It’s interesting to look over the list of the men (and one woman) who have won the Best Director Oscar since Cimino in 1978 to see where their careers have gone...

Click to read more ...

Tuesday
Aug282012

Take Three: Christopher Walken

Craig from Dark Eye Socket here with Take Three. This week: Christopher Walken


Take One: True Romance (1993)
One of Tony Scott’s best loved films was True Romance, based on Quentin Tarantino’s script. And one of its most fondly remembered supporting performances was Walken’s psychotic criminal Vincenzo Coccotti. His sole scene – the ‘Sicilian scene’ as it became dubbed – is often quoted for its spiky dialogue and playful yet intense interaction. In the scene Walken pays a visit to Clifford Worley (Dennis Hopper) for information on the whereabouts of the latter’s son Clarence (Christian Slater). Worley knows that he’s going to die regardless of what he tells Coccotti, so he relates an offending story hoping to insult him as a last FU. For the most part Walken does seemingly very little; Hopper does most of the talking. But his responses, his turning to his henchmen for reactions and hardy yuck-yuck laugh add an amusingly unsettling tension. Walken’s screen persona in scenes of violence has often relied on his characters’ ability to suddenly snap and violently “disagree” with other characters (see A View to a Kill and King of New York particularly). Walken waits out the bulk of the scene, letting Coccotti’s rage simmer as Worley offends him. Coccotti never rises to the verbal bait; Walken doesn’t overplay it. (Apparently, only the words ‘eggplant’ and ‘cantaloupe’ were adlibbed to the script as written.) He sits listening, stewing in his carefully guarded anger. It’s obvious he’ll boil over at some point but we don’t know when. Though he embeds himself in your mind quickly, he generously lets Hopper shine for the scene's duration before shrewdly asserting himself, switching into psycho mode for the finish.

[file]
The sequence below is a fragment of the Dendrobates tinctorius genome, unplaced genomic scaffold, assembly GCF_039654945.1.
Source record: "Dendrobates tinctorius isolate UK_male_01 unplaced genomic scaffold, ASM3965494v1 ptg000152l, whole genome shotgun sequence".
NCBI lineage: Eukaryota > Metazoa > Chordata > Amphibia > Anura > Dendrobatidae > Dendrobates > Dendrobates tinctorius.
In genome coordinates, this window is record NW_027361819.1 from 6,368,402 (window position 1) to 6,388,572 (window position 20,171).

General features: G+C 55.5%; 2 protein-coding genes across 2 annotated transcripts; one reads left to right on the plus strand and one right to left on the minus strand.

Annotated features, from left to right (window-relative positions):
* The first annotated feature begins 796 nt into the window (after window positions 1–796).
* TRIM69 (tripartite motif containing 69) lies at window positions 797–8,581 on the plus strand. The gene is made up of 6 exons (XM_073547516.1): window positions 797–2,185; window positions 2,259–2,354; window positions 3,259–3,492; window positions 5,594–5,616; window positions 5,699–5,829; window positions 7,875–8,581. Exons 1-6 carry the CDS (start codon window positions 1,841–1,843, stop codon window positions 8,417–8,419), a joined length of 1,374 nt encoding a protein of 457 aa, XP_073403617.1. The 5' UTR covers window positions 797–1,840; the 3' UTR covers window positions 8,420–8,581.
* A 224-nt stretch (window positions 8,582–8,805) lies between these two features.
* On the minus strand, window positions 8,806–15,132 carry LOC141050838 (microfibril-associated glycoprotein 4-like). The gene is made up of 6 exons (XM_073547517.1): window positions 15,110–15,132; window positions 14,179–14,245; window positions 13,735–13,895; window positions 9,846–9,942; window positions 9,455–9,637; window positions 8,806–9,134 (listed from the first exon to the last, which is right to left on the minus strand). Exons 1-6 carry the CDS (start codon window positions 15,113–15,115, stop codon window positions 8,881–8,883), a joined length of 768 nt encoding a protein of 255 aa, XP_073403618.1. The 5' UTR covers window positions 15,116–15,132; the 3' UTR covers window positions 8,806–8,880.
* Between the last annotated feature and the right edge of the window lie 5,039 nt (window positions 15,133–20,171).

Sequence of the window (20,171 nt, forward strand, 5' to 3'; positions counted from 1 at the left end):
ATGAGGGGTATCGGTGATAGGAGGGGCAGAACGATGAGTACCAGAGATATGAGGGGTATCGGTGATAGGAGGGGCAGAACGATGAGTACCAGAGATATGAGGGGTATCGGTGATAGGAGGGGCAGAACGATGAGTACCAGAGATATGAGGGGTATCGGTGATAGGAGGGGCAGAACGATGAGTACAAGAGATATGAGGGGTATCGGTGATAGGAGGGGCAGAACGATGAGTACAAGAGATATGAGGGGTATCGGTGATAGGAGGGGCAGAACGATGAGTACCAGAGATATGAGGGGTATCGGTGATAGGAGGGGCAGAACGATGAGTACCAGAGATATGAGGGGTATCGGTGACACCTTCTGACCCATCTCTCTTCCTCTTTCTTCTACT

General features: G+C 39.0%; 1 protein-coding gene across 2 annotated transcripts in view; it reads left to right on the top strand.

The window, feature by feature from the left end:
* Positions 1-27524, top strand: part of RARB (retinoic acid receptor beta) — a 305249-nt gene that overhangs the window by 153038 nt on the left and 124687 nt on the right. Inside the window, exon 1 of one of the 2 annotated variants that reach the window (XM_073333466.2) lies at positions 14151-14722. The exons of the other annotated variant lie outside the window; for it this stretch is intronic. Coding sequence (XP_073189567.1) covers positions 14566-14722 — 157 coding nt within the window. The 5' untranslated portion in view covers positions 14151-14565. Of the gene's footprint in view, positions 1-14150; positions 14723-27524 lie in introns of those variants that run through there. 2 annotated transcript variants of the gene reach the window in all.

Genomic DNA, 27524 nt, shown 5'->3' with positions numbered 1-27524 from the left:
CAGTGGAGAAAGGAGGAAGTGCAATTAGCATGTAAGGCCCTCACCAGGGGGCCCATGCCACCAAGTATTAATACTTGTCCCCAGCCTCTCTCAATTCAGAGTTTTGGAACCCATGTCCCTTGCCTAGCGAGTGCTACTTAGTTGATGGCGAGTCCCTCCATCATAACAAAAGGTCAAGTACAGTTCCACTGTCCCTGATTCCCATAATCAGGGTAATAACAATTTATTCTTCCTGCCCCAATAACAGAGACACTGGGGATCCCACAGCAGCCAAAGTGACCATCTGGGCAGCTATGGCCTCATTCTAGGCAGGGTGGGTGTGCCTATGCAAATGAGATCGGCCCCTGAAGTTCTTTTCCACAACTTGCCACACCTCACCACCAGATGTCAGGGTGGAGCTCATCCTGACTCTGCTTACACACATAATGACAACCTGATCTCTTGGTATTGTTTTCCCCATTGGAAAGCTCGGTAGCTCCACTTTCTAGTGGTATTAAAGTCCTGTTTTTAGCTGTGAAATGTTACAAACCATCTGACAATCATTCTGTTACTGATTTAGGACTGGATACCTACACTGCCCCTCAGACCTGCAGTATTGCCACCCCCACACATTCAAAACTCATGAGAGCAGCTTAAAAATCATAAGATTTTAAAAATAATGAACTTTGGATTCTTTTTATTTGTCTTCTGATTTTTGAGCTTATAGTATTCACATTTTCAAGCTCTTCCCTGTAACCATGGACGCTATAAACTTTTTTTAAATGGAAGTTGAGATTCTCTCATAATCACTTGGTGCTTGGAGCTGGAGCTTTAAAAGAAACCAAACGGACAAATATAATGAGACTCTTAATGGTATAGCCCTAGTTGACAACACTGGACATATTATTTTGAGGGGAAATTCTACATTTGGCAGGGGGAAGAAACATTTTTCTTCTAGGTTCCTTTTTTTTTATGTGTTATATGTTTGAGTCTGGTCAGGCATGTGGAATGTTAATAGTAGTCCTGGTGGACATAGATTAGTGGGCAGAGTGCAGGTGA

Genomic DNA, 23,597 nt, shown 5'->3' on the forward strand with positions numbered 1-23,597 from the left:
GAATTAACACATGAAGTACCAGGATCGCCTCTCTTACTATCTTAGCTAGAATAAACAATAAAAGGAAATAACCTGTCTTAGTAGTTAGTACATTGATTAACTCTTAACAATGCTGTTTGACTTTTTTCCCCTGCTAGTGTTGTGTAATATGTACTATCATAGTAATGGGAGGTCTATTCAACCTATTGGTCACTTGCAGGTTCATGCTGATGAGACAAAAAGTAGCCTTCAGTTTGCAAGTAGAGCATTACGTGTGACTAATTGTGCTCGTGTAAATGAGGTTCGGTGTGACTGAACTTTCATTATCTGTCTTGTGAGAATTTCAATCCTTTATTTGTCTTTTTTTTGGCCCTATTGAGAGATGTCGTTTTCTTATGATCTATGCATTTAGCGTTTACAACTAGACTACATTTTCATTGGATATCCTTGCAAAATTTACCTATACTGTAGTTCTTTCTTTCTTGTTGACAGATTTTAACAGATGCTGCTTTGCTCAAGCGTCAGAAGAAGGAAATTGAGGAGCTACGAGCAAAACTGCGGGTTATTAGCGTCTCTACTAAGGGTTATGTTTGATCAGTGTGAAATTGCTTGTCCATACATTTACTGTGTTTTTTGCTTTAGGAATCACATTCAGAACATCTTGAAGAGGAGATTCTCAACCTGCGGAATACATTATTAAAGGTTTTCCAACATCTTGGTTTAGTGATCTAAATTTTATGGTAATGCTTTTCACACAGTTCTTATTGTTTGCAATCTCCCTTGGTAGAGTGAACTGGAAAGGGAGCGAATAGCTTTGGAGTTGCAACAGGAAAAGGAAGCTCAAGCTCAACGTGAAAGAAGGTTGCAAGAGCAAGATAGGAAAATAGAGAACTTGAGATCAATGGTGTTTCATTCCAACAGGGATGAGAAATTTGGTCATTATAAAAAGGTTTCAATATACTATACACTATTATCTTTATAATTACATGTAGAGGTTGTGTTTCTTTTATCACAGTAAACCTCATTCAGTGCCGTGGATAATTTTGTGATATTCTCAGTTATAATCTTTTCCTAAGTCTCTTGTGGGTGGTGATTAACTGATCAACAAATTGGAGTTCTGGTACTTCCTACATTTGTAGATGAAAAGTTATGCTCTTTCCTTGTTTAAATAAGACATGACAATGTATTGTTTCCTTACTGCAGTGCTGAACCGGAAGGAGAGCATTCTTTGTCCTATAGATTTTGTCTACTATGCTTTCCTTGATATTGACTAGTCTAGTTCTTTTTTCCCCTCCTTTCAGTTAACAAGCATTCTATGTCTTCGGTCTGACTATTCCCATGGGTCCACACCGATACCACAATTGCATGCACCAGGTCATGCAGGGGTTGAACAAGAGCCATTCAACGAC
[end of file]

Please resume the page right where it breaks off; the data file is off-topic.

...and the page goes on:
I haven’t killed anyone since 1984"

Walken's savvy waiting game here is testament to how he regularly imbues a film with sly style through his uniquely scary persona. The scene is barely five minutes long, and Walken has only a handful of words, but he does some of his best supporting work within the timeframe.

Two more takes after the jump

Click to read more ...